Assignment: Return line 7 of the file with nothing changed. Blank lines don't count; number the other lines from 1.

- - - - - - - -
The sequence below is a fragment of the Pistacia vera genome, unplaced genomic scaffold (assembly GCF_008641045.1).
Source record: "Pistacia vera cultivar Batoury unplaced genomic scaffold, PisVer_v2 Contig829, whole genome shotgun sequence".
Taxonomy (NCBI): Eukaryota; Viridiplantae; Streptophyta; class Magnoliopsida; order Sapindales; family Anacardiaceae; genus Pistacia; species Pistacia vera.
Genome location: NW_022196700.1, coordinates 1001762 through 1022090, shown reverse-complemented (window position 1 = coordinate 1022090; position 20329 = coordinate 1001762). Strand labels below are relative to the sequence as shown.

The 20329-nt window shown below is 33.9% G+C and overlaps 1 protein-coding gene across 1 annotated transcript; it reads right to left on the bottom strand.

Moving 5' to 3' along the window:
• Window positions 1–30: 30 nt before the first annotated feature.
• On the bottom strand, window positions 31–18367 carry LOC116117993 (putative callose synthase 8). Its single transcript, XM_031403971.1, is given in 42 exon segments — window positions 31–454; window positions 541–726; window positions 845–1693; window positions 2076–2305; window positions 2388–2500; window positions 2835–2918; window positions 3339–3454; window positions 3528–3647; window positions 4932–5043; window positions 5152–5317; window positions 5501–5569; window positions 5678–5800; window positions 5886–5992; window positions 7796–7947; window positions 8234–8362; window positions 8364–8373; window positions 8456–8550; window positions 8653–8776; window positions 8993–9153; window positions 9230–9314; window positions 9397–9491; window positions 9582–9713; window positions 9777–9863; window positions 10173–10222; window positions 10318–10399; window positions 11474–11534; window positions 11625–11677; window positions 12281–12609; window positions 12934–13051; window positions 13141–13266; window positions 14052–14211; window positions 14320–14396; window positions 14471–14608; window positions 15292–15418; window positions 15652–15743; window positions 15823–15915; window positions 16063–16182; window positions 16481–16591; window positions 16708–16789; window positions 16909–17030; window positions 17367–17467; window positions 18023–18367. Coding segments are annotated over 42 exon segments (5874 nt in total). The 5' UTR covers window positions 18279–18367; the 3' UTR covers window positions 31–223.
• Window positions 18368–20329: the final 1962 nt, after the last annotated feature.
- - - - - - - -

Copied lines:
• Window positions 1–30: 30 nt before the first annotated feature.